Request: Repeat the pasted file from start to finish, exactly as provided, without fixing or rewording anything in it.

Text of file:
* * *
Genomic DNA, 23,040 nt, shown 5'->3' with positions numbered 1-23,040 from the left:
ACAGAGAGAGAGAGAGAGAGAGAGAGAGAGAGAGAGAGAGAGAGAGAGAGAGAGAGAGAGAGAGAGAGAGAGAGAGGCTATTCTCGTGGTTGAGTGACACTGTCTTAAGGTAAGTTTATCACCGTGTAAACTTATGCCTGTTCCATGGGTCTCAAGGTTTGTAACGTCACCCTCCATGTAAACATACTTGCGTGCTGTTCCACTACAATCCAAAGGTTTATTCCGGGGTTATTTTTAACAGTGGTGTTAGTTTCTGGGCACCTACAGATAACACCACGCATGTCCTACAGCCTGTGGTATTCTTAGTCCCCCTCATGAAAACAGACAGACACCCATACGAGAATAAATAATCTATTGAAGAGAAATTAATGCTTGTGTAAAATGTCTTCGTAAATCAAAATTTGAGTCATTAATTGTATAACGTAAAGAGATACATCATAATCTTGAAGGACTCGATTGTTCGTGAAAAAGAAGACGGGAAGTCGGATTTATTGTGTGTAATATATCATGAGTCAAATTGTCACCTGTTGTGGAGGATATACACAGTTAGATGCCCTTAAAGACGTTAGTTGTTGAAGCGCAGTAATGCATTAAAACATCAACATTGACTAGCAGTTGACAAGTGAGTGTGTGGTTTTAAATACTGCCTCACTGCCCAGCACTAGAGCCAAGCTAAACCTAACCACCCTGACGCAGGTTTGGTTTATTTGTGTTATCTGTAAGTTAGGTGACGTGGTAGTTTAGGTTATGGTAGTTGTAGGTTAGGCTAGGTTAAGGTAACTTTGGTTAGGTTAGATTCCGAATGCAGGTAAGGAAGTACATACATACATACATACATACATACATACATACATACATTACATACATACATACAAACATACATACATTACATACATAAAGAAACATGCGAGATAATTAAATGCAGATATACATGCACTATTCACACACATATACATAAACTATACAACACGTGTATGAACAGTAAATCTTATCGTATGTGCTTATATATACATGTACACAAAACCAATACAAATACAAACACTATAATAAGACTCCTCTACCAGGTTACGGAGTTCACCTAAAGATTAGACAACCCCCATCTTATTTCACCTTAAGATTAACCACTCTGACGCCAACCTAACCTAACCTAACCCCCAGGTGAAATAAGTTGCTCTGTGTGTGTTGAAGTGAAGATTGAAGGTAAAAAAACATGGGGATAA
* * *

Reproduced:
Genomic DNA, 23,040 nt, shown 5'->3' with positions numbered 1-23,040 from the left:
ACAGAGAGAGAGAGAGAGAGAGAGAGAGAGAGAGAGAGAGAGAGAGAGAGAGAGAGAGAGAGAGAGAGAGAGAGAGGCTATTCTCGTGGTTGAGTGACACTGTCTTAAGGTAAGTTTATCACCGTGTAAACTTATGCCTGTTCCATGGGTCTCAAGGTTTGTAACGTCACCCTCCATGTAAACATACTTGCGTGCTGTTCCACTACAATCCAAAGGTTTATTCCGGGGTTATTTTTAACAGTGGTGTTAGTTTCTGGGCACCTACAGATAACACCACGCATGTCCTACAGCCTGTGGTATTCTTAGTCCCCCTCATGAAAACAGACAGACACCCATACGAGAATAAATAATCTATTGAAGAGAAATTAATGCTTGTGTAAAATGTCTTCGTAAATCAAAATTTGAGTCATTAATTGTATAACGTAAAGAGATACATCATAATCTTGAAGGACTCGATTGTTCGTGAAAAAGAAGACGGGAAGTCGGATTTATTGTGTGTAATATATCATGAGTCAAATTGTCACCTGTTGTGGAGGATATACACAGTTAGATGCCCTTAAAGACGTTAGTTGTTGAAGCGCAGTAATGCATTAAAACATCAACATTGACTAGCAGTTGACAAGTGAGTGTGTGGTTTTAAATACTGCCTCACTGCCCAGCACTAGAGCCAAGCTAAACCTAACCACCCTGACGCAGGTTTGGTTTATTTGTGTTATCTGTAAGTTAGGTGACGTGGTAGTTTAGGTTATGGTAGTTGTAGGTTAGGCTAGGTTAAGGTAACTTTGGTTAGGTTAGATTCCGAATGCAGGTAAGGAAGTACATACATACATACATACATACATACATACATACATACATTACATACATACATACAAACATACATACATTACATACATAAAGAAACATGCGAGATAATTAAATGCAGATATACATGCACTATTCACACACATATACATAAACTATACAACACGTGTATGAACAGTAAATCTTATCGTATGTGCTTATATATACATGTACACAAAACCAATACAAATACAAACACTATAATAAGACTCCTCTACCAGGTTACGGAGTTCACCTAAAGATTAGACAACCCCCATCTTATTTCACCTTAAGATTAACCACTCTGACGCCAACCTAACCTAACCTAACCCCCAGGTGAAATAAGTTGCTCTGTGTGTGTTGAAGTGAAGATTGAAGGTAAAAAAACATGGGGATAA